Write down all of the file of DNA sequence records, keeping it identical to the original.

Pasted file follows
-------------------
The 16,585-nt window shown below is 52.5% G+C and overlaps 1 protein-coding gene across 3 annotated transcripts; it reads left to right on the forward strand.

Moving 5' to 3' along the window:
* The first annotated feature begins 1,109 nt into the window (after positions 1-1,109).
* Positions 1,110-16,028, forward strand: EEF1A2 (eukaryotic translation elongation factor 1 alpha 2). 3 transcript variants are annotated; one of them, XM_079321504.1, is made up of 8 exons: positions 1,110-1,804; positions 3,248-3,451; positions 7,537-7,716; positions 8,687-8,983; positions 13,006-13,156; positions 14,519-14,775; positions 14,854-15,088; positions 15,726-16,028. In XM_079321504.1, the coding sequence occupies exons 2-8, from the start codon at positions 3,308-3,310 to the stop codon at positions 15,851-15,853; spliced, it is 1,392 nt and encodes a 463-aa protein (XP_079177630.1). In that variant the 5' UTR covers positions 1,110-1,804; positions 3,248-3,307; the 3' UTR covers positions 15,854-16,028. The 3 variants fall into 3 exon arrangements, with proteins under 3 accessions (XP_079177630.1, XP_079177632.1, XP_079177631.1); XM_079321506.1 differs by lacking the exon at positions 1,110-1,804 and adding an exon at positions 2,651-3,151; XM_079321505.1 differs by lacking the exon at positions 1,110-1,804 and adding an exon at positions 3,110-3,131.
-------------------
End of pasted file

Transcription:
The 16,585-nt window shown below is 52.5% G+C and overlaps 1 protein-coding gene across 3 annotated transcripts; it reads left to right on the forward strand.

Moving 5' to 3' along the window:
* The first annotated feature begins 1,109 nt into the window (after positions 1-1,109).
* Positions 1,110-16,028, forward strand: EEF1A2 (eukaryotic translation elongation factor 1 alpha 2). 3 transcript variants are annotated; one of them, XM_079321504.1, is made up of 8 exons: positions 1,110-1,804; positions 3,248-3,451; positions 7,537-7,716; positions 8,687-8,983; positions 13,006-13,156; positions 14,519-14,775; positions 14,854-15,088; positions 15,726-16,028. In XM_079321504.1, the coding sequence occupies exons 2-8, from the start codon at positions 3,308-3,310 to the stop codon at positions 15,851-15,853; spliced, it is 1,392 nt and encodes a 463-aa protein (XP_079177630.1). In that variant the 5' UTR covers positions 1,110-1,804; positions 3,248-3,307; the 3' UTR covers positions 15,854-16,028. The 3 variants fall into 3 exon arrangements, with proteins under 3 accessions (XP_079177630.1, XP_079177632.1, XP_079177631.1); XM_079321506.1 differs by lacking the exon at positions 1,110-1,804 and adding an exon at positions 2,651-3,151; XM_079321505.1 differs by lacking the exon at positions 1,110-1,804 and adding an exon at positions 3,110-3,131.